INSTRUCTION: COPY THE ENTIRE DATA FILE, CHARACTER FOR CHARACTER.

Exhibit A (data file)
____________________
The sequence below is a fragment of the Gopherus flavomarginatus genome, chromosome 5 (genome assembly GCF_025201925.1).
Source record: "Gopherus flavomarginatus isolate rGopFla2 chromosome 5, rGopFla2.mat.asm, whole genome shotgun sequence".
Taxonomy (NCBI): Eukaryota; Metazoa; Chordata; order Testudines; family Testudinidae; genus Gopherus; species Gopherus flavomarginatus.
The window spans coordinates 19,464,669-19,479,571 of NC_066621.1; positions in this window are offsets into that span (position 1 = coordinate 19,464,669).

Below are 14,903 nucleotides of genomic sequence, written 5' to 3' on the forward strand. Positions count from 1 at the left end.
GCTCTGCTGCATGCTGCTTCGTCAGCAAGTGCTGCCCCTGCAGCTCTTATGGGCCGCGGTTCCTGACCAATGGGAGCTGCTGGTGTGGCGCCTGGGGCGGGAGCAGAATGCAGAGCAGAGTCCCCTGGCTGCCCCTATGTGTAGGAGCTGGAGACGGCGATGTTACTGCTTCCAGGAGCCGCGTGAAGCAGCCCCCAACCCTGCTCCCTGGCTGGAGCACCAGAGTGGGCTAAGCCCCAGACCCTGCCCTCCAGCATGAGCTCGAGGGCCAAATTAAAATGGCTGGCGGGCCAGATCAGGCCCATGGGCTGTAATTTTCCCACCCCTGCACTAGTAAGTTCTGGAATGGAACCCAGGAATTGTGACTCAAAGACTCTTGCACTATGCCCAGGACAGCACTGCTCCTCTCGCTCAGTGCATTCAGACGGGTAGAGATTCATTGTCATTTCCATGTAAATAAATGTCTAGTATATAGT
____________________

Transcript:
The sequence below is a fragment of the Gopherus flavomarginatus genome, chromosome 5 (genome assembly GCF_025201925.1).
Source record: "Gopherus flavomarginatus isolate rGopFla2 chromosome 5, rGopFla2.mat.asm, whole genome shotgun sequence".
Taxonomy (NCBI): Eukaryota; Metazoa; Chordata; order Testudines; family Testudinidae; genus Gopherus; species Gopherus flavomarginatus.
The window spans coordinates 19,464,669-19,479,571 of NC_066621.1; positions in this window are offsets into that span (position 1 = coordinate 19,464,669).

Below are 14,903 nucleotides of genomic sequence, written 5' to 3' on the forward strand. Positions count from 1 at the left end.
GCTCTGCTGCATGCTGCTTCGTCAGCAAGTGCTGCCCCTGCAGCTCTTATGGGCCGCGGTTCCTGACCAATGGGAGCTGCTGGTGTGGCGCCTGGGGCGGGAGCAGAATGCAGAGCAGAGTCCCCTGGCTGCCCCTATGTGTAGGAGCTGGAGACGGCGATGTTACTGCTTCCAGGAGCCGCGTGAAGCAGCCCCCAACCCTGCTCCCTGGCTGGAGCACCAGAGTGGGCTAAGCCCCAGACCCTGCCCTCCAGCATGAGCTCGAGGGCCAAATTAAAATGGCTGGCGGGCCAGATCAGGCCCATGGGCTGTAATTTTCCCACCCCTGCACTAGTAAGTTCTGGAATGGAACCCAGGAATTGTGACTCAAAGACTCTTGCACTATGCCCAGGACAGCACTGCTCCTCTCGCTCAGTGCATTCAGACGGGTAGAGATTCATTGTCATTTCCATGTAAATAAATGTCTAGTATATAGT